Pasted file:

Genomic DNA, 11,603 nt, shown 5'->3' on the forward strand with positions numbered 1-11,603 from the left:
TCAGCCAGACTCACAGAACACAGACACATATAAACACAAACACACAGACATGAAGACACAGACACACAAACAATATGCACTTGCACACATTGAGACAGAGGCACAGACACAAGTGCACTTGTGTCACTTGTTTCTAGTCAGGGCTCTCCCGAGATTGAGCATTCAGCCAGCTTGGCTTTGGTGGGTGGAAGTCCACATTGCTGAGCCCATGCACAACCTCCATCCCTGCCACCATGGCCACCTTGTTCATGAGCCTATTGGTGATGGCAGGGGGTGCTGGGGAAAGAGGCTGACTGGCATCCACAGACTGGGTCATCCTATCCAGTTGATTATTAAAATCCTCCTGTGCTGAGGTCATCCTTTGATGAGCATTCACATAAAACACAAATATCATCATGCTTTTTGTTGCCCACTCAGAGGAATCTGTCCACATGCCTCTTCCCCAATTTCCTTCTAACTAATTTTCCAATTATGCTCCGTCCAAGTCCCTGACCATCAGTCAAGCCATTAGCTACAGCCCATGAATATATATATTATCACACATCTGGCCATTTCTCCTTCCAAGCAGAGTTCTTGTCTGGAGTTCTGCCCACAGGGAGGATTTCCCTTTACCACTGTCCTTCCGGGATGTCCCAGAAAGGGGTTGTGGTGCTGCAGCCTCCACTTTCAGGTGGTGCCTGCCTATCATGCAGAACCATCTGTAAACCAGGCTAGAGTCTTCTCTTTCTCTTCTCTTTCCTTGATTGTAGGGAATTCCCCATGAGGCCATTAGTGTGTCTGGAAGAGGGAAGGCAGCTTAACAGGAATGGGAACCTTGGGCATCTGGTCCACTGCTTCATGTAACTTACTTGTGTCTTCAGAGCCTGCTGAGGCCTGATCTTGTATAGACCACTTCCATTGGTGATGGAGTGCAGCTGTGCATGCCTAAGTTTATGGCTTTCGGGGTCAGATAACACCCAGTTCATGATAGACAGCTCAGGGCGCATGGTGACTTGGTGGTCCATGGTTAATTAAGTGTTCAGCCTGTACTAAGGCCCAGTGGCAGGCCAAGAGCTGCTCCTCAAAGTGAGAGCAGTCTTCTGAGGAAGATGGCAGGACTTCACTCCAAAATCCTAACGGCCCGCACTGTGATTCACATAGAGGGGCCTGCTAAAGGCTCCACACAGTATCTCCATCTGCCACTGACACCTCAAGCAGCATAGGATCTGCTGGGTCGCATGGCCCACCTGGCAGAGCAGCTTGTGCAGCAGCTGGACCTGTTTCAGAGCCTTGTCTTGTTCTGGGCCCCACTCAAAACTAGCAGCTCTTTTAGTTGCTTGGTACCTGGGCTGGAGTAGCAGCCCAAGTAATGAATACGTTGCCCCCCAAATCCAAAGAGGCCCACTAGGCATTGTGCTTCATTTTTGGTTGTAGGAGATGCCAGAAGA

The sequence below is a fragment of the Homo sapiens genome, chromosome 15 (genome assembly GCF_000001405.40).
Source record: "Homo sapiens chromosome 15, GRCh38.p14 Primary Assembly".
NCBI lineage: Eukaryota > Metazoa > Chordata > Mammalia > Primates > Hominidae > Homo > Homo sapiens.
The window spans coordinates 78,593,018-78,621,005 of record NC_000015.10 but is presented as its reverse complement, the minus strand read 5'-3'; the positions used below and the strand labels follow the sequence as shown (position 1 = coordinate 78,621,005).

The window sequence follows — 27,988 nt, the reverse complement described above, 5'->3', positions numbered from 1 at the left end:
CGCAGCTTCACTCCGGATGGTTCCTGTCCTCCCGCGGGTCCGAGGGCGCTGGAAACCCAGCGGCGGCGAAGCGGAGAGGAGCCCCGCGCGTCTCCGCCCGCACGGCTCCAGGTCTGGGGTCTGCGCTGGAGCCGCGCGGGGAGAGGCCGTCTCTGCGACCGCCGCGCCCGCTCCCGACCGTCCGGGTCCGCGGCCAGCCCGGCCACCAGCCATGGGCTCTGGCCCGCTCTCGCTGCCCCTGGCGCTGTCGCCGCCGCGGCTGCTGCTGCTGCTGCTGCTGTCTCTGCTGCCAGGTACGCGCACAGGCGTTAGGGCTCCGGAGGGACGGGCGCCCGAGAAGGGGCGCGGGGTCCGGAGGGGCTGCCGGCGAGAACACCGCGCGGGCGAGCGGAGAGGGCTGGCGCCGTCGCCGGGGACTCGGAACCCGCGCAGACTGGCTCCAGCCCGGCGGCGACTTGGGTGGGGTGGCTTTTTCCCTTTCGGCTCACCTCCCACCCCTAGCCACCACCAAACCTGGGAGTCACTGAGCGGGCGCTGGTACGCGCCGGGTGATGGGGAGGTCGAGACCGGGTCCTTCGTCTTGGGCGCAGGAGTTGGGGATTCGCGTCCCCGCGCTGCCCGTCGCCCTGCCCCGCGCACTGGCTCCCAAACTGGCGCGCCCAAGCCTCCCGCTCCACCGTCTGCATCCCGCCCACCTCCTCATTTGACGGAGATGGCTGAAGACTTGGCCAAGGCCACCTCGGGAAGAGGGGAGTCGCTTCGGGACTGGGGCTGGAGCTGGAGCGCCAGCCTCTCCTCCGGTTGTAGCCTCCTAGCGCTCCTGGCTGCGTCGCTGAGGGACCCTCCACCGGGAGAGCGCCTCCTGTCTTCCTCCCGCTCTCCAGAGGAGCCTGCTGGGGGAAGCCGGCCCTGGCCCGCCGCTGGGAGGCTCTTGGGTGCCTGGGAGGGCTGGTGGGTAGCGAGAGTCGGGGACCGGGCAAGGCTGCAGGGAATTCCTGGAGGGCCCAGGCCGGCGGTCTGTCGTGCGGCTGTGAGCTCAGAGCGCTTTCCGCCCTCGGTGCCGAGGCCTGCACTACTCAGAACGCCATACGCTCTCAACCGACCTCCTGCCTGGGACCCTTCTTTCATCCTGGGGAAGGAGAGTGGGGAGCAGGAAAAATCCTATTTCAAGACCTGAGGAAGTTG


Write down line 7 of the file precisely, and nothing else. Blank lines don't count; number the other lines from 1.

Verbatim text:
The window sequence follows — 27,988 nt, the reverse complement described above, 5'->3', positions numbered from 1 at the left end: